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Portfolio choice, attention allocation, and price comovement

  • Mondria, Jordi

This paper models the attention allocation of portfolio investors. Investors choose the composition of their information subject to an information flow constraint. Given their expected investment strategy in the next period, which is to hold a diversified portfolio, in equilibrium investors choose to observe one linear combination of asset payoffs as a private signal. When investors use this private signal to update information about two assets, changes in one asset affect both asset prices and may lead to asset price comovement. The model also has implications for the transmission of volatility shocks between two assets.

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Article provided by Elsevier in its journal Journal of Economic Theory.

Volume (Year): 145 (2010)
Issue (Month): 5 (September)
Pages: 1837-1864

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Handle: RePEc:eee:jetheo:v:145:y:2010:i:5:p:1837-1864
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  1. Laura Veldkamp & Stijn Van Nieuwerburgh, 2004. "Information Immobility and the Home Bias Puzzle," Working Papers 04-32, New York University, Leonard N. Stern School of Business, Department of Economics.
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  4. Spence, Michael & Zeckhauser, Richard J, 1972. "The Effect of the Timing of Consumption Decisions and the Resolution of Lotteries on the Choice of Lotteries," Econometrica, Econometric Society, vol. 40(2), pages 401-03, March.
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  8. Laura Veldkamp & Christian Hellwig, 2006. "Knowing What Others Know: Coordination Motives in Information Acquisition," Working Papers 06-14, New York University, Leonard N. Stern School of Business, Department of Economics.
  9. Pindyck, Robert S & Rotemberg, Julio J, 1993. "The Comovement of Stock Prices," The Quarterly Journal of Economics, MIT Press, vol. 108(4), pages 1073-1104, November.
  10. Mirko Wiederholt & Bartosz Mackowiak, 2005. "Optimal Sticky Prices under Rational Inattention," 2005 Meeting Papers 369, Society for Economic Dynamics.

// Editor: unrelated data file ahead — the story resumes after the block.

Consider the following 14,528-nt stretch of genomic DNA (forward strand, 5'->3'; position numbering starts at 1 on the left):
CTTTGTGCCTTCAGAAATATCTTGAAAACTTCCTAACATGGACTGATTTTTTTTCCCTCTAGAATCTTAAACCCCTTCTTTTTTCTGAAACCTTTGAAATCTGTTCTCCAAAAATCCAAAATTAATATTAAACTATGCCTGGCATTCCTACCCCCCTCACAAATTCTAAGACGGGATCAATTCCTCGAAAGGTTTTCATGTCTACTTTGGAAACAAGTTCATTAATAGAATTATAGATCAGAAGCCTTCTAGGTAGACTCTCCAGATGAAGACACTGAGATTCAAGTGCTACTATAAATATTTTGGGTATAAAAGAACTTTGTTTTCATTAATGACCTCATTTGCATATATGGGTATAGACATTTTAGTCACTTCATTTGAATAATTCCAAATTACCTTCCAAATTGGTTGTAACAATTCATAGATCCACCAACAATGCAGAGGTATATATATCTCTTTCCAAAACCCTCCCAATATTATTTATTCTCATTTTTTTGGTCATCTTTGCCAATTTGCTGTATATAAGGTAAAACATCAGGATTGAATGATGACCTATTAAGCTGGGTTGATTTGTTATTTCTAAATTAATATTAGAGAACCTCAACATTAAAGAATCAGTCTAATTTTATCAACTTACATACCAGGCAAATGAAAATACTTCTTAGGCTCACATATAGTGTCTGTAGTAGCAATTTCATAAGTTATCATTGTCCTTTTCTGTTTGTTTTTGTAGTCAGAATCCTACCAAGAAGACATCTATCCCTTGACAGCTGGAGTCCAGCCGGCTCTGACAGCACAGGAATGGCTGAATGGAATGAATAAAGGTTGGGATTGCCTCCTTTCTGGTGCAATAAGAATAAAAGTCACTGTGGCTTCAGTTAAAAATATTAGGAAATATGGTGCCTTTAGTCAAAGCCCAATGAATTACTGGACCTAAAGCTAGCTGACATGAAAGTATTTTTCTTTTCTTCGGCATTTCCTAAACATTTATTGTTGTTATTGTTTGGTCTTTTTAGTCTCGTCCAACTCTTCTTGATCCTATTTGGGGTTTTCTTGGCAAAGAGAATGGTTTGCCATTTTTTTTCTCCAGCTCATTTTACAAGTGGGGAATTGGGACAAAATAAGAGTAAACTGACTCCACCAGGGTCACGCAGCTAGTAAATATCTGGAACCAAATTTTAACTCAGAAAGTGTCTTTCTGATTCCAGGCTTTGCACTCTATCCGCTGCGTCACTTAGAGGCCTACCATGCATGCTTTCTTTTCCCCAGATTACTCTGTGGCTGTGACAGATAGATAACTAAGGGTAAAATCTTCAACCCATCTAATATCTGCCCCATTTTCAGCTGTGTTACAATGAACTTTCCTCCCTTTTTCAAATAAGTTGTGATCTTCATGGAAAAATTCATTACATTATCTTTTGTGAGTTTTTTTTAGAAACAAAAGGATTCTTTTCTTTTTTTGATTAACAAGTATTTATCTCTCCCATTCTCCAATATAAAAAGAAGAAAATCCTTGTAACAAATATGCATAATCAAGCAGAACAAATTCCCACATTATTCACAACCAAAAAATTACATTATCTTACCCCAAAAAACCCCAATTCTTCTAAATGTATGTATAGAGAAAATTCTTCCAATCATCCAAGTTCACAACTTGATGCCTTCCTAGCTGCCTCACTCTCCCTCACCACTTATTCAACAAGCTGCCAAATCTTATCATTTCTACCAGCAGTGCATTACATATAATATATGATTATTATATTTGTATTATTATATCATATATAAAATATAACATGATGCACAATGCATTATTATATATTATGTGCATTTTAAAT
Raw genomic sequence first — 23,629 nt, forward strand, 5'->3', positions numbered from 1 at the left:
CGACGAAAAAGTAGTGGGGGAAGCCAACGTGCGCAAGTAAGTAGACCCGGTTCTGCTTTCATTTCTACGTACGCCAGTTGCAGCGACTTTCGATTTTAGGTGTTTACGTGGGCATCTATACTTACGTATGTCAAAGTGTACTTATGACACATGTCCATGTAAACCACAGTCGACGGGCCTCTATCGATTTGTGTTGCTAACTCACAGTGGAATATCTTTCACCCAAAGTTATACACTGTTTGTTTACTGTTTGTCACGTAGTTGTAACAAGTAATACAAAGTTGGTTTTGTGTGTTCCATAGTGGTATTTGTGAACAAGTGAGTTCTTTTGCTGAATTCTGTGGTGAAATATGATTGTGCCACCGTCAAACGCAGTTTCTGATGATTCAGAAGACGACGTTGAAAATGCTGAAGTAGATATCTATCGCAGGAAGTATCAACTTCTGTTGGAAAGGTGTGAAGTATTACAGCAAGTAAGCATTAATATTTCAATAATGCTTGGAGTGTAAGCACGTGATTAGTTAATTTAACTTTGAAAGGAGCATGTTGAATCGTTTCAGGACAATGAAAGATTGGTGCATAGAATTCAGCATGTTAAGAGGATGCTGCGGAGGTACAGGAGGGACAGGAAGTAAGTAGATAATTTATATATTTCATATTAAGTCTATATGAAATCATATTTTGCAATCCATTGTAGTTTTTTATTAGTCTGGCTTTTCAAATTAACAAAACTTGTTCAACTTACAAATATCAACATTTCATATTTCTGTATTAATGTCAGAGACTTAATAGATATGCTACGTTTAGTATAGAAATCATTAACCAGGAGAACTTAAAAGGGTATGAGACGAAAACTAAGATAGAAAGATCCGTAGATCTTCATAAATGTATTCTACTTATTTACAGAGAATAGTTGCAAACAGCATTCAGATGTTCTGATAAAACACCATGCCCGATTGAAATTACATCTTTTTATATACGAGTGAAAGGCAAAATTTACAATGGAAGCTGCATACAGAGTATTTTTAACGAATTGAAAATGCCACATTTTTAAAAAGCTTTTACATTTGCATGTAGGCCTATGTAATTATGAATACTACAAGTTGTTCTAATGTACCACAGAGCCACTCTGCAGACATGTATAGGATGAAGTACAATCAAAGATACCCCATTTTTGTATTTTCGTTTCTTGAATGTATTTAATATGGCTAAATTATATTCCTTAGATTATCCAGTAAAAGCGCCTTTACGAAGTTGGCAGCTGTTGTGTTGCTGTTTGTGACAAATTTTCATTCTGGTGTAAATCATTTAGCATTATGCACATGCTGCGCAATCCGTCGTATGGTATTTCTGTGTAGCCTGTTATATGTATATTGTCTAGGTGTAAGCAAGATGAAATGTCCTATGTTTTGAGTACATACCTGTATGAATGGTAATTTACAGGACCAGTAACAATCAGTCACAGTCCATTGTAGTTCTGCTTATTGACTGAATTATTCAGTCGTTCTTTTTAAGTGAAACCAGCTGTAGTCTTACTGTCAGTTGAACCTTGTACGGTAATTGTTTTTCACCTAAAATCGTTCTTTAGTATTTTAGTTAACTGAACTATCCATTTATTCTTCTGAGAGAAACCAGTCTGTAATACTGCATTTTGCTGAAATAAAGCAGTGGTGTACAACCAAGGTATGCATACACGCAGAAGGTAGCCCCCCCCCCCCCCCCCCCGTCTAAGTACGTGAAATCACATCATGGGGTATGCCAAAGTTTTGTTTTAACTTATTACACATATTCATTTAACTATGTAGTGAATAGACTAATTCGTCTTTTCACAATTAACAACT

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  13. Kallberg, Jarl & Pasquariello, Paolo, 2008. "Time-series and cross-sectional excess comovement in stock indexes," Journal of Empirical Finance, Elsevier, vol. 15(3), pages 481-502, June.
  14. King, Mervyn A & Wadhwani, Sushil, 1990. "Transmission of Volatility between Stock Markets," Review of Financial Studies, Society for Financial Studies, vol. 3(1), pages 5-33.
  15. Kreps, David M. & Porteus, Evan L., 1979. "Temporal von neumann-morgenstern and induced preferences," Journal of Economic Theory, Elsevier, vol. 20(1), pages 81-109, February.
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  17. Sims, Christopher A., 2003. "Implications of rational inattention," Journal of Monetary Economics, Elsevier, vol. 50(3), pages 665-690, April.
  18. Shane A. Corwin & Jay F. Coughenour, 2008. "Limited Attention and the Allocation of Effort in Securities Trading," Journal of Finance, American Finance Association, vol. 63(6), pages 3031-3067, December.
  19. Verrecchia, Robert E, 1982. "Information Acquisition in a Noisy Rational Expectations Economy," Econometrica, Econometric Society, vol. 50(6), pages 1415-30, November.
  20. Robin Greenwood, 2008. "Excess Comovement of Stock Returns: Evidence from Cross-Sectional Variation in Nikkei 225 Weights," Review of Financial Studies, Society for Financial Studies, vol. 21(3), pages 1153-1186, May.
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